When exactly did I stop praying? Was it after the move to the house with the linoleum floors when I introduced roller skates and a mop to my choreography? And where did that Precious Moments figurine go? The one that glowed from the inside as the tiny girl crouched on her knees and prayed. I rushed from the HUB and called my mother from the dorms. She claimed the Precious Moments girl got lost in the move… maybe burning flesh is genetic.

Fast forward to the present. For years I have been asked by my lovely sister-in-law to join her Bible study group. With young children and a busy husband, it was easy to reject her. This year though, I knew I could make the schedule work. I did a little research on the Bible to see if it was worthy of study and was shocked to learn of the lives that had been lost over the years in an effort to hide, protect and save the pages of the Bible from destruction. I found out that the Bible was one of the most hated and banned books on the globe. I was intrigued!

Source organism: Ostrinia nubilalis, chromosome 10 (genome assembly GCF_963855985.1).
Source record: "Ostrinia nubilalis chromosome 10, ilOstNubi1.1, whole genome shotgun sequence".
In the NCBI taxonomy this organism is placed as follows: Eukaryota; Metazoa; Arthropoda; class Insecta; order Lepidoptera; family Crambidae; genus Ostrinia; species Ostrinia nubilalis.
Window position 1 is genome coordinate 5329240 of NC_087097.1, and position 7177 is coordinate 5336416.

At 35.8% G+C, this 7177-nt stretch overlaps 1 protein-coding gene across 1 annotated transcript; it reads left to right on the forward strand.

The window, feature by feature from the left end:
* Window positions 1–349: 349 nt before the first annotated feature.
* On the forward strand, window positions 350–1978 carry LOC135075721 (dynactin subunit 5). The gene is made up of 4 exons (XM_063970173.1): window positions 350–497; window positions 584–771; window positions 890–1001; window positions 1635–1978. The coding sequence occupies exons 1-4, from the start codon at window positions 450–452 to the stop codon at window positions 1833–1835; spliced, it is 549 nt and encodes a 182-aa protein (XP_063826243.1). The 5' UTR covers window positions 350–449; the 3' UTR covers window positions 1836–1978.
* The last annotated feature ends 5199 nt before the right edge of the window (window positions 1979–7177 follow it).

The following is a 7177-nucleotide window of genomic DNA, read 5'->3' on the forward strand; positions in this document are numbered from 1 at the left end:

It’s been nine months since I picked up the Bible and I am more intrigued than ever. My mornings begin with a shot of espresso and the daily lesson. Sometimes I get what I read. Most times I don’t. Often as I read, highlight, struggle to answer questions I am simultaneously arguing with God. “Why so many men? Where were the women, huh? What were you thinking, Abraham? What the heck is ‘Shiloh?’ I thought he was a beagle in a movie.” And on and on it goes.

This winter the leader of our Bible study asked us, “Are you giving God your leftovers or putting Him first?” It was a great question. I pray as I brush my teeth, as I drive my children to school, as I walk the dog, and yes, as I piddle in the dead of night. And suddenly my midnight potty prayers seemed sick and wrong.  I vowed right there in the chapel to stop praying in places that weren’t decent. I thought about how I fire the best directives to my family from behind the bathroom door and vowed to stop doing that as well.